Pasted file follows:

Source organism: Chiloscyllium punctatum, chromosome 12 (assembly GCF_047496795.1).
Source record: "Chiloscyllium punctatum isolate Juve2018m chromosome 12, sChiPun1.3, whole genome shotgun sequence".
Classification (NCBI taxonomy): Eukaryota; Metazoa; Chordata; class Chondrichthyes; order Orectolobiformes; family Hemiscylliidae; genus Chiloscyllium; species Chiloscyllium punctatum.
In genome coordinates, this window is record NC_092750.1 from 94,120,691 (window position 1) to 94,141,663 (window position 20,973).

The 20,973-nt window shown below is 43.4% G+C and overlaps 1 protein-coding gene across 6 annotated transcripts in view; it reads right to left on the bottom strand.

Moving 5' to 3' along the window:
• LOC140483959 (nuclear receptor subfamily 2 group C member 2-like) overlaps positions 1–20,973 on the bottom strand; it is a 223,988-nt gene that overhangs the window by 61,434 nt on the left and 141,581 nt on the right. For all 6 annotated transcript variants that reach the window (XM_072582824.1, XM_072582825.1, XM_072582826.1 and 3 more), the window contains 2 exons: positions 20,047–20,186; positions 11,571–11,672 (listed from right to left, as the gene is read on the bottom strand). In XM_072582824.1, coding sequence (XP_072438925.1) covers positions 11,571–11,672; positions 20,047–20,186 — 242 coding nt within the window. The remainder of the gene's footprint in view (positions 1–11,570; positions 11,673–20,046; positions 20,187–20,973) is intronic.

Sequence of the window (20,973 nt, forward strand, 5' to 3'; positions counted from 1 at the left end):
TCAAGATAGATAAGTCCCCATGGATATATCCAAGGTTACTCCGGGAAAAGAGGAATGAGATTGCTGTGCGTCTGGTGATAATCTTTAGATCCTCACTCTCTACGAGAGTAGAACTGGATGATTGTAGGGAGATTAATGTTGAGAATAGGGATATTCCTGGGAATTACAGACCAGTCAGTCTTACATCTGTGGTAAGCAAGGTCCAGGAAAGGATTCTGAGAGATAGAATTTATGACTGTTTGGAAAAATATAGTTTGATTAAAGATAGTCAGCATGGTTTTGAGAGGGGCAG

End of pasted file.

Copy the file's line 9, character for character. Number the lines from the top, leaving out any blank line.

TCAAGATAGATAAGTCCCCATGGATATATCCAAGGTTACTCCGGGAAAAGAGGAATGAGATTGCTGTGCGTCTGGTGATAATCTTTAGATCCTCACTCTCTACGAGAGTAGAACTGGATGATTGTAGGGAGATTAATGTTGAGAATAGGGATATTCCTGGGAATTACAGACCAGTCAGTCTTACATCTGTGGTAAGCAAGGTCCAGGAAAGGATTCTGAGAGATAGAATTTATGACTGTTTGGAAAAATATAGTTTGATTAAAGATAGTCAGCATGGTTTTGAGAGGGGCAG